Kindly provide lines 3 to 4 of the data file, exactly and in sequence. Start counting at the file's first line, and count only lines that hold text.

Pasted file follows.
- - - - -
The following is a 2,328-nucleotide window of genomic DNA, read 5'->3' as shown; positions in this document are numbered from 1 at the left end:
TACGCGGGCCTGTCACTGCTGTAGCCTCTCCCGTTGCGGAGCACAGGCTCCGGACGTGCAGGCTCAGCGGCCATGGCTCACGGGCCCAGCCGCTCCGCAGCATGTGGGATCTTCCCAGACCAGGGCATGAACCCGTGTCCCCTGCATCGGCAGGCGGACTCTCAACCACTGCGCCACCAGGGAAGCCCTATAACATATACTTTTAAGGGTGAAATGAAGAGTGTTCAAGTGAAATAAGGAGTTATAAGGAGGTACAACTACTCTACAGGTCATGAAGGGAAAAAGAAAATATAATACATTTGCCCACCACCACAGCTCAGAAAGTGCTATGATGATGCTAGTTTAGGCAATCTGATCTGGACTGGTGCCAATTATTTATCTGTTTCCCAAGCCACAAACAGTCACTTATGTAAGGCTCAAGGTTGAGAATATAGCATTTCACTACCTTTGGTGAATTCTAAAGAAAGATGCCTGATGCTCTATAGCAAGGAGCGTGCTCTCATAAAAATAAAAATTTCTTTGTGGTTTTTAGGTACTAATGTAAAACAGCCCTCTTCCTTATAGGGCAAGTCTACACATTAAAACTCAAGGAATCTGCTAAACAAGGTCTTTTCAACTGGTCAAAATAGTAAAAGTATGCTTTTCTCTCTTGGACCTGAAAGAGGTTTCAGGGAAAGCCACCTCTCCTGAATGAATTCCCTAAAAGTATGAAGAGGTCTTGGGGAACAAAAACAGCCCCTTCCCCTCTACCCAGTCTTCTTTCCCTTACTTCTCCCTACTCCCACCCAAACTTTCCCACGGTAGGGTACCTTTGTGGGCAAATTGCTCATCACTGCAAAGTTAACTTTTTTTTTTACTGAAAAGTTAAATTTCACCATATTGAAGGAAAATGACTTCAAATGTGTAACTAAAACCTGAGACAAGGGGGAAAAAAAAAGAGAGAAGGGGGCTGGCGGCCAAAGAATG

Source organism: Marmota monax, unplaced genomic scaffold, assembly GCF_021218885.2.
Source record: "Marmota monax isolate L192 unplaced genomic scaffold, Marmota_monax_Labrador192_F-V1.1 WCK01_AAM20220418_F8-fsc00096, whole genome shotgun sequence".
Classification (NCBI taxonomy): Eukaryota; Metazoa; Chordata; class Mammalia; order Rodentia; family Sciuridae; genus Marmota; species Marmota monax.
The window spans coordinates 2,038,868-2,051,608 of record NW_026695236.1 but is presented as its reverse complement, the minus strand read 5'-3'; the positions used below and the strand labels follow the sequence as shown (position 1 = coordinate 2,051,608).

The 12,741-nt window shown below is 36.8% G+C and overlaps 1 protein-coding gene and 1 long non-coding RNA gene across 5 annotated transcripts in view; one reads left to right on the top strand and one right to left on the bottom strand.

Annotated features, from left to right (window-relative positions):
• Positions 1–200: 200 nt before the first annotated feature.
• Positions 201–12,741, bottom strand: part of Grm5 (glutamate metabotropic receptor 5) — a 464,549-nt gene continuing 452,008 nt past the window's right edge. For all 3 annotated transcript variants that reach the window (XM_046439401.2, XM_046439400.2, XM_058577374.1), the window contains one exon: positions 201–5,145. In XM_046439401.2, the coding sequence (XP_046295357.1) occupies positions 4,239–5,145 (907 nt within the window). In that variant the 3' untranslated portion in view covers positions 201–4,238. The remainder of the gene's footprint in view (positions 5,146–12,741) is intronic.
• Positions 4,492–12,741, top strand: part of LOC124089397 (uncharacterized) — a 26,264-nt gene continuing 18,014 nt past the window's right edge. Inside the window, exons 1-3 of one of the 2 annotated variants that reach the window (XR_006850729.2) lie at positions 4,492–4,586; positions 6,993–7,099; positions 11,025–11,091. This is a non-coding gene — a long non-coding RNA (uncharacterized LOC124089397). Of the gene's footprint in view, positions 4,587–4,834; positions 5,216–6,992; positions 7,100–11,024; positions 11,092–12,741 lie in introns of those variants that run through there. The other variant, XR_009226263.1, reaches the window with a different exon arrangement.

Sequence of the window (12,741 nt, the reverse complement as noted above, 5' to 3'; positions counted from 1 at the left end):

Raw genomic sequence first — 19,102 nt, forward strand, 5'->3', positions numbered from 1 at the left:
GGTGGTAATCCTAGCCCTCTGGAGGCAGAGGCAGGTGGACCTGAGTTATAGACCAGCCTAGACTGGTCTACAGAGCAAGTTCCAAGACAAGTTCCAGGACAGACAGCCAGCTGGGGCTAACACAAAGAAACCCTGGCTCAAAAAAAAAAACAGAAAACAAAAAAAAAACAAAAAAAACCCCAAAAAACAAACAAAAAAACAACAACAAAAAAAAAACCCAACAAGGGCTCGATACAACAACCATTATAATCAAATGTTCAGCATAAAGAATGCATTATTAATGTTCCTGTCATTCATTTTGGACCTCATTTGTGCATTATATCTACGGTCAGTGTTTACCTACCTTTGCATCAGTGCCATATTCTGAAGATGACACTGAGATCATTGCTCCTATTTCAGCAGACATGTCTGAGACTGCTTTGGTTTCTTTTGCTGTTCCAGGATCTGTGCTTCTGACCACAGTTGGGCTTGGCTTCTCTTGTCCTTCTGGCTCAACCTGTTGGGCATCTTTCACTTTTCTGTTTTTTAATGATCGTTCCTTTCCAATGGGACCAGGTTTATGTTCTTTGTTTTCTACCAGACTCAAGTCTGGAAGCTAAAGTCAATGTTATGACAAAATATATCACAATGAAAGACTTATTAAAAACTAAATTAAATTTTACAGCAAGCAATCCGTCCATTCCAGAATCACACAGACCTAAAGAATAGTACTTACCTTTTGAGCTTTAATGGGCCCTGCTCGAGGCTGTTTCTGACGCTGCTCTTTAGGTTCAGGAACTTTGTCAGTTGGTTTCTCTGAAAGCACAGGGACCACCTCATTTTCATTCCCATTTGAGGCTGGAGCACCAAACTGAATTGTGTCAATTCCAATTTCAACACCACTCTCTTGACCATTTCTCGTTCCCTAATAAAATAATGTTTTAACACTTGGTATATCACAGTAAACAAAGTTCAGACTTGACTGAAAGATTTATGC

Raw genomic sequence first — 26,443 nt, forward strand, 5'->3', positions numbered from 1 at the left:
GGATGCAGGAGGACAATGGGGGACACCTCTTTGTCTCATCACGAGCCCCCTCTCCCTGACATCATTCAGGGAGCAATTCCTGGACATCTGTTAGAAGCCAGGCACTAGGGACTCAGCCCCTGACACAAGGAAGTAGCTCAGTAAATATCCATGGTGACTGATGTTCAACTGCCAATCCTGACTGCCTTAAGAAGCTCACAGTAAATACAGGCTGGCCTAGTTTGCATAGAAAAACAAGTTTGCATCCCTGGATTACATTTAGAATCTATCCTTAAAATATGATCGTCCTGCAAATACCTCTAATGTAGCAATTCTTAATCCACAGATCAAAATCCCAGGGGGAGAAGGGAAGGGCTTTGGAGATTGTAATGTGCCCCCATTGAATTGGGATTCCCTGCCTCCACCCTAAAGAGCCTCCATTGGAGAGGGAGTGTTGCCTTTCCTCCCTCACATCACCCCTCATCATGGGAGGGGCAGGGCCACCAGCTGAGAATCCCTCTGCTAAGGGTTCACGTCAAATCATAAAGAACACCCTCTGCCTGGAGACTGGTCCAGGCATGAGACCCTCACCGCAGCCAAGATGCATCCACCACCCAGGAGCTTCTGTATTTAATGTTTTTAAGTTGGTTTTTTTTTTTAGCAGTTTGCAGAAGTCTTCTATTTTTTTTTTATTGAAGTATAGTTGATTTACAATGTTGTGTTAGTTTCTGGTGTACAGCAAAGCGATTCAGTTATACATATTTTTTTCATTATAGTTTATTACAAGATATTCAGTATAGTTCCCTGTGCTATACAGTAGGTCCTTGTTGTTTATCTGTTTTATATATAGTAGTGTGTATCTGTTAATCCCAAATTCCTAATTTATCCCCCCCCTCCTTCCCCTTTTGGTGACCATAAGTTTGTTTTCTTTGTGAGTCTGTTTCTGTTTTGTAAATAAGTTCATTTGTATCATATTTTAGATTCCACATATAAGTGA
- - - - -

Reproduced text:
Source organism: Marmota monax, unplaced genomic scaffold, assembly GCF_021218885.2.
Source record: "Marmota monax isolate L192 unplaced genomic scaffold, Marmota_monax_Labrador192_F-V1.1 WCK01_AAM20220418_F8-fsc00096, whole genome shotgun sequence".